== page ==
Benefits Legal and Administrative Plan Documents and Notices

Federal regulations require employers to provide employees with specific information (“notices”) concerning their rights and responsibilities under a benefits program on an annual basis. These notices cover a variety of topics and may not apply to everyone.

Information

 

Legal and Administrative Notices

This document includes the following Employee Retirement Income Security Act (ERISA) notices: COBRA, HIPAA, WHCRA, CHIP, QLSC, CCDN, GINA.

No Surprise Act (NSA) / Consolidated Appropriations Act, 2021

The U.S. Departments of Health and Human Services (HHS), Labor, and Treasury, and the Office of Personnel Management, issued “Requirements Related to Surprise Billing; Part I,” an interim final rule that will restrict excessive out of pocket costs to consumers from surprise billing and balance billing. Surprise billing happens when people unknowingly get care from providers that are outside of their health plan’s network and can happen for both emergency and non-emergency care. Balance billing, when a provider charges a patient the remainder of what their insurance does not pay, is currently prohibited in both Medicare and Medicaid. This rule will extend similar protections to Americans insured through employer-sponsored and commercial health plans.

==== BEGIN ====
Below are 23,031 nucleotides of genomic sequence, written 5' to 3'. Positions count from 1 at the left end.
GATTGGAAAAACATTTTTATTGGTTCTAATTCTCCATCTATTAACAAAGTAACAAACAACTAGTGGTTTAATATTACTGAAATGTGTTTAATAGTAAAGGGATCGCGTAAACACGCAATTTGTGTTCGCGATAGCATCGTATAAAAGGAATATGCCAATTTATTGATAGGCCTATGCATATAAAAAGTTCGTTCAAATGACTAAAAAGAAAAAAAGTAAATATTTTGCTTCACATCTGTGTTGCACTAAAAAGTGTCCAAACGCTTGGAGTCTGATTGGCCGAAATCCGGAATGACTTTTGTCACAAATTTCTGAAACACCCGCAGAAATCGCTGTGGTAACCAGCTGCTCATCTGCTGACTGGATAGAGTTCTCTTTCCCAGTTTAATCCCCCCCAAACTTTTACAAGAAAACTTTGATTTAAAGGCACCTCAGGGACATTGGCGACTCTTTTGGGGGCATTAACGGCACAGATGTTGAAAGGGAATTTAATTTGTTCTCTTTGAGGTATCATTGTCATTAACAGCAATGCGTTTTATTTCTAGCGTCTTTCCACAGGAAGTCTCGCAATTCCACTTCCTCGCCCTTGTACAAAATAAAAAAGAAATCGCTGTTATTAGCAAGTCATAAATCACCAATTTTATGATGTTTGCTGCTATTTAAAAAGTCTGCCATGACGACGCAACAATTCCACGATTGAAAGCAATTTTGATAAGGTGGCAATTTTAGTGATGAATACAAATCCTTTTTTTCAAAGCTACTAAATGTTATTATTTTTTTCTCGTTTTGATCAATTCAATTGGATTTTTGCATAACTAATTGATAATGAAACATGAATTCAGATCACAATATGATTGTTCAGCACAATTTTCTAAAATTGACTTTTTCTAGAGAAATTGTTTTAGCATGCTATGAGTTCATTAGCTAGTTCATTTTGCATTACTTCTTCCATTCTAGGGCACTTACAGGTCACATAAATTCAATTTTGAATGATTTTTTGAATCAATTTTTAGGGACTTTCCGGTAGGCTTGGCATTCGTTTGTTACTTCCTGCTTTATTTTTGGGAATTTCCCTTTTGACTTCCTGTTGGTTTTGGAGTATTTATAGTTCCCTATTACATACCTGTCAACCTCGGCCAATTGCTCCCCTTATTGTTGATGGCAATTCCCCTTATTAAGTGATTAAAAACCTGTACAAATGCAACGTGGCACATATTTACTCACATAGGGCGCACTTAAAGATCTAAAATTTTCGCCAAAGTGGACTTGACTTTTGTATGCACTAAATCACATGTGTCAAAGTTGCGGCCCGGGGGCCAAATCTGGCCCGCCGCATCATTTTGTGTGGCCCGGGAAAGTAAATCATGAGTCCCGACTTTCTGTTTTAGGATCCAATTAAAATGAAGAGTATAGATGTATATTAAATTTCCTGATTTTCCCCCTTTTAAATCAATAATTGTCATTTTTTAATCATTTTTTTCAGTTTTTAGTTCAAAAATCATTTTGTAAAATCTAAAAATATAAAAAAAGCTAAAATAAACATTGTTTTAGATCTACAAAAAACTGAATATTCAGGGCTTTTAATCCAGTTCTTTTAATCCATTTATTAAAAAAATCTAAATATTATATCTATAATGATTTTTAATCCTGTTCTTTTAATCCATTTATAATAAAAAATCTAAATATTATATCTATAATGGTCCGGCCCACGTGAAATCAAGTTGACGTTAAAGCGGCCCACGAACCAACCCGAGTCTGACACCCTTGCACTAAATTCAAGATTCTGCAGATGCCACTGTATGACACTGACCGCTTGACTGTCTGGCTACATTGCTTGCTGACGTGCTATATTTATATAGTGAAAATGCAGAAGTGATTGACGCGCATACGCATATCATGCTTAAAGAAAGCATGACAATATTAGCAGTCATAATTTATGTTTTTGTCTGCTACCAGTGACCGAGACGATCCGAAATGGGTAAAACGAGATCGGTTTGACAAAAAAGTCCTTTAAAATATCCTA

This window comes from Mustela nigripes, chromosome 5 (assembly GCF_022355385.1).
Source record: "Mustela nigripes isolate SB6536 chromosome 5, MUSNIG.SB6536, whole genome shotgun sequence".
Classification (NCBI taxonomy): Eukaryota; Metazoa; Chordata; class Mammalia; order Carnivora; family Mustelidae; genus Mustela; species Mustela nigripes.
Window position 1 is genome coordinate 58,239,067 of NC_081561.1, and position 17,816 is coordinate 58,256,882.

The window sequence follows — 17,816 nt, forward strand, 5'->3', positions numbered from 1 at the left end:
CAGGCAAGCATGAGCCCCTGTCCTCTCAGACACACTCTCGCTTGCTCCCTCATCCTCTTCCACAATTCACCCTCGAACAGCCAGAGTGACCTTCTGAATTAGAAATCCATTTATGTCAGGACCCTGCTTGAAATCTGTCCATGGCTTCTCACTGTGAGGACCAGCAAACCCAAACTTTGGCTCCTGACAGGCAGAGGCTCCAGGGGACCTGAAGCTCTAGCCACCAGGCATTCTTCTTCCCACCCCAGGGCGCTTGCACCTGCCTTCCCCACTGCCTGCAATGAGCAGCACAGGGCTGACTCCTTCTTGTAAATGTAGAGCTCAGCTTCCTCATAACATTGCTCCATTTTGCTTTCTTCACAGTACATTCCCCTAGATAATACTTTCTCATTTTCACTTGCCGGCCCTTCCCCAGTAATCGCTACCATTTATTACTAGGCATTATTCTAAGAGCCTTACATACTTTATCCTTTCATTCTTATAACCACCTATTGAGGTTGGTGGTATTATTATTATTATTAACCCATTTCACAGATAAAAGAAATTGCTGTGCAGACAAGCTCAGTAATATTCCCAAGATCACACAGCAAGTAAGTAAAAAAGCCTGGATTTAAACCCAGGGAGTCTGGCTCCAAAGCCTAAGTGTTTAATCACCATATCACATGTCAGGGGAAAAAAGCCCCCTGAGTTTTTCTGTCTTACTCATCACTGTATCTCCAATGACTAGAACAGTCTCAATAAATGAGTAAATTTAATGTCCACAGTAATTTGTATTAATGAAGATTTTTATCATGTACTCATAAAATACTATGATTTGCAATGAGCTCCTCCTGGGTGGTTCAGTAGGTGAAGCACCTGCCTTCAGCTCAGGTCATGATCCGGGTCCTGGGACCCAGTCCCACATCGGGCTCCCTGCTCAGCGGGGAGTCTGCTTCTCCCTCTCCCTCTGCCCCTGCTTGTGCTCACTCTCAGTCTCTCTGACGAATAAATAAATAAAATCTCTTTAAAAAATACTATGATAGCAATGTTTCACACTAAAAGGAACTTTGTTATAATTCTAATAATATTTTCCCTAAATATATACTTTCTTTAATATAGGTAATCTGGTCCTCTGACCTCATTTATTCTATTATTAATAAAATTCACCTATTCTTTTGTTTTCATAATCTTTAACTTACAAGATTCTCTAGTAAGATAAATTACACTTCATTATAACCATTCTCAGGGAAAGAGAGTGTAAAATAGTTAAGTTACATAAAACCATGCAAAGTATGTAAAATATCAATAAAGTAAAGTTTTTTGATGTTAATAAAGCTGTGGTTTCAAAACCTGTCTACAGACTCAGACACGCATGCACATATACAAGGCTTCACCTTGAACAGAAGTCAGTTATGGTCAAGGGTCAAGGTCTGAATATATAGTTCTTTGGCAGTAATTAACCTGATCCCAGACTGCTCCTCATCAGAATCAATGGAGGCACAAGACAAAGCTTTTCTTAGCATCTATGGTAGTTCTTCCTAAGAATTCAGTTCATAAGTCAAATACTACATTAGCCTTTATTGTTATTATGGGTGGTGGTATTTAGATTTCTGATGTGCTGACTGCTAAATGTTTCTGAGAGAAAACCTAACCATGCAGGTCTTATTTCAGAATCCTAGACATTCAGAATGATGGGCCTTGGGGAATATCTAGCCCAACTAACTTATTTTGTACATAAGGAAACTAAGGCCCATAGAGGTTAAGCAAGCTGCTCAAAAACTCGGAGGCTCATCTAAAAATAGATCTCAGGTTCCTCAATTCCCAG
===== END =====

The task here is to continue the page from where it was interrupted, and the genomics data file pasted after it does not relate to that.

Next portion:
Among other provisions, the interim final rule:

  • Bans surprise billing for emergency services. Emergency services, regardless of where they are provided, must be treated on an in-network basis without requirements for prior authorization.
  • Bans high out-of-network cost-sharing for emergency and non-emergency services. Patient cost-sharing, such as co-insurance or a deductible, cannot be higher than if such services were provided by an in-network doctor, and any coinsurance or deductible must be based on in-network provider rates.
  • Bans out-of-network charges for ancillary care (like an anesthesiologist or assistant surgeon) at an in-network facility in all circumstances.
  • Bans other out-of-network charges without advance notice. Health care providers and facilities must provide patients with a plain-language consumer notice explaining that patient consent is required to receive care on an out-of-network basis before that provider can bill at the higher out-of-network rate.

These provisions will provide patients with financial peace of mind while seeking emergency care as well as safeguard them from unknowingly accepting out-of-network care and subsequently incurring surprise billing expenses.

The interim final rule implements the first of several requirements passed with bipartisan support in title I (the “No Surprises Act”) of division BB of the Consolidated Appropriations Act, 2021. The regulations for group health plans, health insurance issuers, and FEHB Program carriers, will take effect for plan, policy, or contract years beginning on or after January 1, 2022.

For more information go to www.cms.gov, or No Surprises Act Notice